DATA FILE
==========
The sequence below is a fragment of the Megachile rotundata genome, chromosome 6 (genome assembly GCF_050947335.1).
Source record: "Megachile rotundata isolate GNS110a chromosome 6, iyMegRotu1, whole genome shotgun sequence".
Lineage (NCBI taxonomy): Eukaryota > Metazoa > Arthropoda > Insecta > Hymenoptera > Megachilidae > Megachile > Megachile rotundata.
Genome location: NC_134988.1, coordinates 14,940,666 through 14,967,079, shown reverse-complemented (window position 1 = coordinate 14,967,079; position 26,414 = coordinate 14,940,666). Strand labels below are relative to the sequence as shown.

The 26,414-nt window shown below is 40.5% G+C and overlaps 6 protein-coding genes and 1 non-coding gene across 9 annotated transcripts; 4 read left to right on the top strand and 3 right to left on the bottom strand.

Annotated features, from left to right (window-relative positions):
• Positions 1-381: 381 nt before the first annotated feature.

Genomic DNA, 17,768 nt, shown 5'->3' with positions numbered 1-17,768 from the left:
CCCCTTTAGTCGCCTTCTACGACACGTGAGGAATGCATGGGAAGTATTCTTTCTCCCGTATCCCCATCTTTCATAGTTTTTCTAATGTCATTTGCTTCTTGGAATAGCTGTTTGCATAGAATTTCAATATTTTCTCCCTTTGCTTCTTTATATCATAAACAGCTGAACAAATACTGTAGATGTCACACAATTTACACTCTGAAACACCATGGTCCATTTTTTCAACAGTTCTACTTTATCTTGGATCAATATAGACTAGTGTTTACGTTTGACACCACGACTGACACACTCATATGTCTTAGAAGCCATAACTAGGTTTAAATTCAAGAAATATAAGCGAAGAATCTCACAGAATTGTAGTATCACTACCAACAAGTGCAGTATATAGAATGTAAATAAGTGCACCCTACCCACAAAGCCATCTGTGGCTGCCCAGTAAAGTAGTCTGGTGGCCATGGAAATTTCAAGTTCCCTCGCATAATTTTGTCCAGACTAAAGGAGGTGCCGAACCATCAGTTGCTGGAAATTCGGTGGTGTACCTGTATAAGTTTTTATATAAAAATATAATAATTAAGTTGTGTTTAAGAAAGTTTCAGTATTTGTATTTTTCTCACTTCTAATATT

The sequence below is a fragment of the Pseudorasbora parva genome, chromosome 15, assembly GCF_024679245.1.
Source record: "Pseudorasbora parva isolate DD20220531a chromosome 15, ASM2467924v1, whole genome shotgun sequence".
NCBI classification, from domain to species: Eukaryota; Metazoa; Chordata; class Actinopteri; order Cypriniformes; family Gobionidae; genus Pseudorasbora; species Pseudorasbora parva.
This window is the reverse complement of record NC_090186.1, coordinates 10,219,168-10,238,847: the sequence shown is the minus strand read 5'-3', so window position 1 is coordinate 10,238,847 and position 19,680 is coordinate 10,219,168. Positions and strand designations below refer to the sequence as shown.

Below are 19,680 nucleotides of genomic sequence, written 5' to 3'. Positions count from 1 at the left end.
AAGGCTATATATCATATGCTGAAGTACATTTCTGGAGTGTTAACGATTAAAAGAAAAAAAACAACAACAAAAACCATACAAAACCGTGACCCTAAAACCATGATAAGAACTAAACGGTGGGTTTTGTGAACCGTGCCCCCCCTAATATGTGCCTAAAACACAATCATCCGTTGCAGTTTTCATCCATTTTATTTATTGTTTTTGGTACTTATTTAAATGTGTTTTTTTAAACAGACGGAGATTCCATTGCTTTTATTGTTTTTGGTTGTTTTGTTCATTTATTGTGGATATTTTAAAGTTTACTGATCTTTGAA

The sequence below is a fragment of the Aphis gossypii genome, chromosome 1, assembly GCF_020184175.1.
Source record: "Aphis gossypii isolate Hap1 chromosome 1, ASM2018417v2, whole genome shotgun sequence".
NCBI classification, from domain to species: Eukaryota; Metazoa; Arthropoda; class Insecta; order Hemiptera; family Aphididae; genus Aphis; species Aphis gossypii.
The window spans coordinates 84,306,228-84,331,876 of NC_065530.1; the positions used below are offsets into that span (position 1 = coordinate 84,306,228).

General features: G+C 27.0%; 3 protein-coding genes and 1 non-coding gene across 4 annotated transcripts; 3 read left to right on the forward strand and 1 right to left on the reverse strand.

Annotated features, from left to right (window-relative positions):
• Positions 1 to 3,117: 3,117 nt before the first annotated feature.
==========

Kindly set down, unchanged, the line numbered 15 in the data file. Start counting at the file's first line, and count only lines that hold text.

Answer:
AAGGCTATATATCATATGCTGAAGTACATTTCTGGAGTGTTAACGATTAAAAGAAAAAAAACAACAACAAAAACCATACAAAACCGTGACCCTAAAACCATGATAAGAACTAAACGGTGGGTTTTGTGAACCGTGCCCCCCCTAATATGTGCCTAAAACACAATCATCCGTTGCAGTTTTCATCCATTTTATTTATTGTTTTTGGTACTTATTTAAATGTGTTTTTTTAAACAGACGGAGATTCCATTGCTTTTATTGTTTTTGGTTGTTTTGTTCATTTATTGTGGATATTTTAAAGTTTACTGATCTTTGAA